Former Prime Minister and leader of the Pakistan Tehreek-e-Insaf party (PTI) Imran Khan, speaks during an anti-government protest rally in Islamabad on August 20, 2022. — AFP


Former Prime Minister and leader of the Pakistan Tehreek-e-Insaf party (PTI) Imran Khan, speaks during an anti-government protest rally in Islamabad on August 20, 2022. — AFP
  • IHC issues 16-page detailed verdict in Khan’s contempt case.
  • Court satisfied with PTI chief’s explanation and apology.
  • “There is no reason to further proceed,” IHC says.

ISLAMABAD: The Islamabad High Court (IHC) on Thursday issued its detailed verdict in a contempt of court case against PTI Chairman Imran Khan.

In its detailed judgement, the five-member bench of the IHC, comprising then-IHC chief justice Athar Minallah, Justice Mohsin Akhtar Kayani, Justice Miangul Hassan Aurangzeb, Justice Tariq Mehmood Jahangiri and Justice Babar Sattar expressed satisfaction over the apology tendered by former prime minister Khan.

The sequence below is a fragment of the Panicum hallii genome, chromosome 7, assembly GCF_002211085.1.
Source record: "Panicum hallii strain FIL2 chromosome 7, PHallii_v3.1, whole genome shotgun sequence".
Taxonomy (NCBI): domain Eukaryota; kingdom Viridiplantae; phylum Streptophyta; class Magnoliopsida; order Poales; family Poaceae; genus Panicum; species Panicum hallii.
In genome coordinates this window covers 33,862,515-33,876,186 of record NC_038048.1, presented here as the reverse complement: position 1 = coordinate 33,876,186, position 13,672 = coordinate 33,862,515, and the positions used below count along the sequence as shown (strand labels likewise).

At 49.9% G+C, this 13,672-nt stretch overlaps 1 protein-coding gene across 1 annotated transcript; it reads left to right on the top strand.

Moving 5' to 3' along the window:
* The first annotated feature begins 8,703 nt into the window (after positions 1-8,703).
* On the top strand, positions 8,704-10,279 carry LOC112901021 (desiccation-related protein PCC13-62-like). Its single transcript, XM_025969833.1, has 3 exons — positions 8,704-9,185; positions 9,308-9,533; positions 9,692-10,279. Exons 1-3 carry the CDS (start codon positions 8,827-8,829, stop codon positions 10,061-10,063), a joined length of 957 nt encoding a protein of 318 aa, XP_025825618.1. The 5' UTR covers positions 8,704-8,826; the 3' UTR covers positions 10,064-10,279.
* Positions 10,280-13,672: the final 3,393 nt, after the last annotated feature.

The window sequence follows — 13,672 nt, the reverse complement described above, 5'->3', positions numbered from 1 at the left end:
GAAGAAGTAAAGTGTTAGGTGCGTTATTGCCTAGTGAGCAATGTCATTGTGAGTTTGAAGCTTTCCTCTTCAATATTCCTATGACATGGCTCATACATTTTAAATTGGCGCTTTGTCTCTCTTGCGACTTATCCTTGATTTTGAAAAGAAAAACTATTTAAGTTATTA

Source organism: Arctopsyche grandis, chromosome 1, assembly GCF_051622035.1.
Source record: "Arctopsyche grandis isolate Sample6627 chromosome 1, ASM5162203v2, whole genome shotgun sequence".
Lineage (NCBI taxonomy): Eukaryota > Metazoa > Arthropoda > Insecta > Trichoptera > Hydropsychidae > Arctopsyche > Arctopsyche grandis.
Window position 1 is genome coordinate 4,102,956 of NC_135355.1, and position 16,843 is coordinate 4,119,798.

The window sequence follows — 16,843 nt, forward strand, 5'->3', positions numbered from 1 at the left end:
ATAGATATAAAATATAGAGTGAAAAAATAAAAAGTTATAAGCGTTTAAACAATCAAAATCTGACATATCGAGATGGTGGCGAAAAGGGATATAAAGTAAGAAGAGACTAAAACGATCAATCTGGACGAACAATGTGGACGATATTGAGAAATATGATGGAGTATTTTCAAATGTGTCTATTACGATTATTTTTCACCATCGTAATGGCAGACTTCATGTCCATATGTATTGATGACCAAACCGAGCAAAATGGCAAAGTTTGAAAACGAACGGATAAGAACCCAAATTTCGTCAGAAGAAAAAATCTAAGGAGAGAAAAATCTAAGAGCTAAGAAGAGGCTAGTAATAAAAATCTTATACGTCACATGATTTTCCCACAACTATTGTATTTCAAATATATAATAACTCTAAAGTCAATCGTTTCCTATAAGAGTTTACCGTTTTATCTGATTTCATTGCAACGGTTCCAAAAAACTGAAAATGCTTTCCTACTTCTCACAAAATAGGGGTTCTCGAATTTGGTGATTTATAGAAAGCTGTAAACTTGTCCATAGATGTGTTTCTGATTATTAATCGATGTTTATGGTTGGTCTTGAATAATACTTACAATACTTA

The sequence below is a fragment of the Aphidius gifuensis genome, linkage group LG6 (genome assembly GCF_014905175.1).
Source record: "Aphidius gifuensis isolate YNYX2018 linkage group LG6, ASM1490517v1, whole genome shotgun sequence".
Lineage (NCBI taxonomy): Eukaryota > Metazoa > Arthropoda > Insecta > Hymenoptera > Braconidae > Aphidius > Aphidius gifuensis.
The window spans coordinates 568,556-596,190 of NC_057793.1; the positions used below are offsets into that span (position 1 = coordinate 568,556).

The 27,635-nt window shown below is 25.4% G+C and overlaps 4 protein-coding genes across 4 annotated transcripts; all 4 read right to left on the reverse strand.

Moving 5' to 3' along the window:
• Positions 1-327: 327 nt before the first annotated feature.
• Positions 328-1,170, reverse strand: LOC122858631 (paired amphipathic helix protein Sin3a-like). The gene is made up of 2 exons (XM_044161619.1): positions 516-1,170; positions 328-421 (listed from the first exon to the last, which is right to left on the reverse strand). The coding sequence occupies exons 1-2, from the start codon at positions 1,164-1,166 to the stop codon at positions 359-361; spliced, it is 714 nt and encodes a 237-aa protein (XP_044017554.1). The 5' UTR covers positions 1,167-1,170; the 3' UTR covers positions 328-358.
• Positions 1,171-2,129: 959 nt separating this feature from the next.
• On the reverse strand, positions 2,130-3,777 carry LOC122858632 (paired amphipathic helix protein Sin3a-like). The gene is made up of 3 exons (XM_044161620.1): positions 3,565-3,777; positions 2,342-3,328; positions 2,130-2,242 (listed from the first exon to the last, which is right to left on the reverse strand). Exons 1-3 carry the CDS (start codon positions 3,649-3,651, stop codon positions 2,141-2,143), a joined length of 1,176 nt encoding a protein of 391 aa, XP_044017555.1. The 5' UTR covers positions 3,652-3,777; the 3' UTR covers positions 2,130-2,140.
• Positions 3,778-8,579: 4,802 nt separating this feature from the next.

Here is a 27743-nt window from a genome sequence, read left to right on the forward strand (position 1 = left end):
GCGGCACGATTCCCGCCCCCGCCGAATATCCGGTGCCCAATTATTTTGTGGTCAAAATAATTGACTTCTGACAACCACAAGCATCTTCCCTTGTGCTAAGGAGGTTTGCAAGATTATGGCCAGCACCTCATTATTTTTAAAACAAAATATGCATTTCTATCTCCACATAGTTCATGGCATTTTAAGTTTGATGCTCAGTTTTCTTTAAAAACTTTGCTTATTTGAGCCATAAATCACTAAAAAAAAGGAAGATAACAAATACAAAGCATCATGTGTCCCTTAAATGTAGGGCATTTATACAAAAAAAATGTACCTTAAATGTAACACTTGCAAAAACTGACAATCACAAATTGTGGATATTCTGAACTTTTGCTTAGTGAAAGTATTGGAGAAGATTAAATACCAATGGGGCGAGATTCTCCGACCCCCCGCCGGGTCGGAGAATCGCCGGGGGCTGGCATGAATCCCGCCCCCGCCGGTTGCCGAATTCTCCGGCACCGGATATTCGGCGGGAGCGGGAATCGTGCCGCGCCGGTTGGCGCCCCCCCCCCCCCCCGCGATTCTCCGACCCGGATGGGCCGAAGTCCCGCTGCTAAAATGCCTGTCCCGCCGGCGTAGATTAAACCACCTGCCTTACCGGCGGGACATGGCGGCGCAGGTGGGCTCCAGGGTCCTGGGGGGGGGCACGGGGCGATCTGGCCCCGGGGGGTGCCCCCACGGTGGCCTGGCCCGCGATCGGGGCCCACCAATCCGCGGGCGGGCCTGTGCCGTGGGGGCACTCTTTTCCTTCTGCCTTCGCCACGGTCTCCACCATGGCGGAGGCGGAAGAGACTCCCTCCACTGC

“There is no reason to further proceed with the contempt and therefore, we hereby discharge the respondent [Imran Khan] and consequently the show cause notice served upon him is withdrawn,” Justice Minallah wrote in the 16-page verdict.

The ex-premier was facing contempt charges for his controversial remarks about Judicial Magistrate Zeba Chaudhry at a rally in Islamabad on August 20.

In its detailed verdict, the IHC, however, said that the language, tone, and context were indeed inappropriate and definitely not expected from a political leader who had recently served as the prime minister.

Referring to his apology, the five-judge bench said it was satisfied with the PTI chief’s explanation and apology but he was asked to submit an affidavit.

“The respondent [Khan] filed his affidavit reiterating therein what he had stated before us. He had also appeared in the court of the honourable judge with intent to tender his apology but she was on leaves.”

“The conduct of the respondent, his explanation and apology, particularly his appearance in the court of the honourable judge, manifest that the regretful acknowledgement regarding the utterances made by him was bona fide.”

“There is no reason to refuse extending the benefit of doubt to the respondent,” read the judgement.

However, Justice Kayani and Justice Sattar disagreed with the paragraph relating to the doubt of benefit to the respondent in the case.

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